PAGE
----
The Prophet and the King

READ : 1 Kings 19-20 Elijah the prophet was “a man of like nature with ourselves” says James. At this point he experiences the modern phenomenon of “burnout.” He had been so brave, but now the threat of Jezebel sends him running. The story shows that God knew he needed rest and food. We must put the spiritual first, yet always realize we are human beings who have physical limitations. Most people do not work hard enough for the Lord, …

Victory for Truth

READ : 1 Kings 17-18 During the reign of wicked Ahab, king of Israel, God raised up a true prophet, Elijah. He told Ahab there would be no rain, and there was none. During the famine God provided for Elijah, first through ravens and then through a widow. To the widow he spoke those words repeated over and over in the Bible, “Fear not.” This is God’s message to us also, to not be afraid, whatever the problem, for God …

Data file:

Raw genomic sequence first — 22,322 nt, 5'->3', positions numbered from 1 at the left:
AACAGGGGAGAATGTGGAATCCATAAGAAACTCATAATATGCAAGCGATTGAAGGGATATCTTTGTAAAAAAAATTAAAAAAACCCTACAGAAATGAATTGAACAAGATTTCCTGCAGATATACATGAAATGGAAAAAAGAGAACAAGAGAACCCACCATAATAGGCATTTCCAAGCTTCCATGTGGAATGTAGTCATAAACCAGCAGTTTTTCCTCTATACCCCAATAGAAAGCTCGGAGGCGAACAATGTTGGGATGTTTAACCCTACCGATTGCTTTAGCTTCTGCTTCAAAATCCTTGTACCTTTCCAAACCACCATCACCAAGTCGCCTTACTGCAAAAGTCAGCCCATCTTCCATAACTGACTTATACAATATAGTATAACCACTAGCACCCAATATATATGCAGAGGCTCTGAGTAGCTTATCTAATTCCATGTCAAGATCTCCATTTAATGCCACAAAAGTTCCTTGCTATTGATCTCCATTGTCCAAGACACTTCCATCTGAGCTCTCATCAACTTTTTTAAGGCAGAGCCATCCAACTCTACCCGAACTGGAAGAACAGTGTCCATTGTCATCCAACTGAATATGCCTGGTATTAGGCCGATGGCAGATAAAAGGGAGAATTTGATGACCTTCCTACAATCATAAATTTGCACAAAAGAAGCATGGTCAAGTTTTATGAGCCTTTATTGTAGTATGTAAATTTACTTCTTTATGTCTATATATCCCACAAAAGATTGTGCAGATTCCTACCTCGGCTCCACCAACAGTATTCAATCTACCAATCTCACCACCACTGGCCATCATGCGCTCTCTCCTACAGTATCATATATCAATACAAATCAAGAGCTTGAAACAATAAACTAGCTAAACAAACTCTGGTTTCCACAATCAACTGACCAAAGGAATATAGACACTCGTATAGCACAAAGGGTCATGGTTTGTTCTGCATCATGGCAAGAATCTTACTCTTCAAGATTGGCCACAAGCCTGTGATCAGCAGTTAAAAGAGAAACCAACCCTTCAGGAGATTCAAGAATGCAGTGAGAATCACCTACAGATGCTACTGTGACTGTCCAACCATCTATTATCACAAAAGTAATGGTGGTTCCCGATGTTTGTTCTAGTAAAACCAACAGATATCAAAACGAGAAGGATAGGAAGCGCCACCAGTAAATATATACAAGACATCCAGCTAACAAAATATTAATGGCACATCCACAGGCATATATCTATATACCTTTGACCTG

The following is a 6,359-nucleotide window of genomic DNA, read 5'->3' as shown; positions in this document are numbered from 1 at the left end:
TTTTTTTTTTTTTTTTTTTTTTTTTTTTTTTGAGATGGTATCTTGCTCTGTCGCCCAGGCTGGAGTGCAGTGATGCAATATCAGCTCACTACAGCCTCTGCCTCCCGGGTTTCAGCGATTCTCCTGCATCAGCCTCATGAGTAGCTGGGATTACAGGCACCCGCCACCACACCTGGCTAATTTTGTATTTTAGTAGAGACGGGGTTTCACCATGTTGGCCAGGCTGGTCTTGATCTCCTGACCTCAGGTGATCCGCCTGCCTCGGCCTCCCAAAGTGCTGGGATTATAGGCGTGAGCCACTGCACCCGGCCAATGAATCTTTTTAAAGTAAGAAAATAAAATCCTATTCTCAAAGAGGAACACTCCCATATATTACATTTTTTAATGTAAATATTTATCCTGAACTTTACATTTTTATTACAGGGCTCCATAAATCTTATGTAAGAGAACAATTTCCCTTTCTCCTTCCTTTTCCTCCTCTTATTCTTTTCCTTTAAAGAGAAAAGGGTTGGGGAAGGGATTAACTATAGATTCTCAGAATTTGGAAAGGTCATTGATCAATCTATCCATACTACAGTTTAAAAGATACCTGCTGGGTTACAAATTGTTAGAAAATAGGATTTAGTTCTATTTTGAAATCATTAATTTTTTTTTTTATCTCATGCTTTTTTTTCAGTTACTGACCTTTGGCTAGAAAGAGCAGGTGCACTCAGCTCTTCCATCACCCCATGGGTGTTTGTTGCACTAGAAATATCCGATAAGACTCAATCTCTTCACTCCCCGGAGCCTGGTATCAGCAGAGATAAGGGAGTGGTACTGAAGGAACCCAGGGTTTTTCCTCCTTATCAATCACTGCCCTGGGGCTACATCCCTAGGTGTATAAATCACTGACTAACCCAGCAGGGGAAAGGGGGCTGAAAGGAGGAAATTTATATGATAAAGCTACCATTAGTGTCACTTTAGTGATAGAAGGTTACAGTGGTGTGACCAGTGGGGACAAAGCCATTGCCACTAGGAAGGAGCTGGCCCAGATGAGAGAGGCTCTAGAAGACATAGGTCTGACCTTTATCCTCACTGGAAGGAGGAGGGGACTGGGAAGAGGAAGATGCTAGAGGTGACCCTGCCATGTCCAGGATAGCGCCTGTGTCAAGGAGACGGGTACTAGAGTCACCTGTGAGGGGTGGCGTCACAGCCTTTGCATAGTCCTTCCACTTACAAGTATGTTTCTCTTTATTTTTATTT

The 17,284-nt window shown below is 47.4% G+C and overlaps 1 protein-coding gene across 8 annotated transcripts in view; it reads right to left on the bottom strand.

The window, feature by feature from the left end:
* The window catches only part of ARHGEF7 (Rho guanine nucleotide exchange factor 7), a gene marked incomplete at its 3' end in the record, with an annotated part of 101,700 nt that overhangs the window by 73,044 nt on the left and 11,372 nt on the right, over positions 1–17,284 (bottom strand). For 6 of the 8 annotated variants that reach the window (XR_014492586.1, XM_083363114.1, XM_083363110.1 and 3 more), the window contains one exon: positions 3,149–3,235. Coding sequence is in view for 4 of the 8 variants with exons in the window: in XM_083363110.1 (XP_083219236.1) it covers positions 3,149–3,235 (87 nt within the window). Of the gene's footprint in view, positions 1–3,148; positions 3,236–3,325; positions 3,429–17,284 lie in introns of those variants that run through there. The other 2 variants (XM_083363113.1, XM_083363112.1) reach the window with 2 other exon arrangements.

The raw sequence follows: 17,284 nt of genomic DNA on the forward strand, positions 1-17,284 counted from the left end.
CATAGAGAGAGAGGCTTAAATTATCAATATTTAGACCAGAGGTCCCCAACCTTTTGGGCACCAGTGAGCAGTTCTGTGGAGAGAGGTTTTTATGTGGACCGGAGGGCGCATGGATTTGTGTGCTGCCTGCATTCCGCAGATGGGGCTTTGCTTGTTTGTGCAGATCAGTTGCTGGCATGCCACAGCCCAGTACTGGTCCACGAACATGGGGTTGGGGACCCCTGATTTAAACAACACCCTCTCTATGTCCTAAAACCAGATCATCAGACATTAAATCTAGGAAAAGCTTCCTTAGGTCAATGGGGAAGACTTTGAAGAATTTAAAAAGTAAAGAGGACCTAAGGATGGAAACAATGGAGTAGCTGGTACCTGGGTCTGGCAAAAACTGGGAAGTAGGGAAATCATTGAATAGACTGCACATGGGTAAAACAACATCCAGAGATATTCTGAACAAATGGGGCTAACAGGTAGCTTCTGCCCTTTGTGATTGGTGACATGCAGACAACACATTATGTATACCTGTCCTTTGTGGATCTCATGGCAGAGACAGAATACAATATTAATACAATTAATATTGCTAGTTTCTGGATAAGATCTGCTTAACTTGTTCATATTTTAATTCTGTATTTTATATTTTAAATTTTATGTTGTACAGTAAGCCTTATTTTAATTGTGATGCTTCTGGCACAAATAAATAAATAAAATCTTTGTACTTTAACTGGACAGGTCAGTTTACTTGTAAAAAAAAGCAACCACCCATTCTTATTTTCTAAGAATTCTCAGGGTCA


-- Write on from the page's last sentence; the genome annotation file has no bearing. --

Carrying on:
In the Sight of the Lord

READ : 1 Kings 14-16 The rest of 1 Kings and the book of 2 Kings alternates between describing the kings of Israel and the kings of Judah. The Bible provides reliable historical accounts but it is not interested simply in facts. It describes how God deals with people in history depending on their response to Him. Rehoboam did what was evil in the sight of the Lord and was punished by losing much of his wealth to the king …

Division of the Kingdom

READ : 1 Kings 12-13 It is God’s will that His people should be united, but sin causes division. Solomon is dead. Now, as God had warned, the kingdom is divided. Rehoboam, the son of Solomon, seeks advice as to what his policy should be in response to the request of the people. They want him to remove the yoke of taxation Solomon had laid upon them. The old men tell Rehoboam to “be a servant to this people.” It …

Rise and Fall of the Kingdom

READ : 1 Kings 9-11 After the dedication of the temple, the Lord again appeared to Solomon and promised to bless him if he remained faithful but to punish him if he did not. There follows a description of the greatness of Solomon and of how he impressed the queen of Sheba. Solomon’s downfall came because he married unbelieving wives. They led him to worship idols. He did not cease to worship the Lord, but he “was not wholly true” …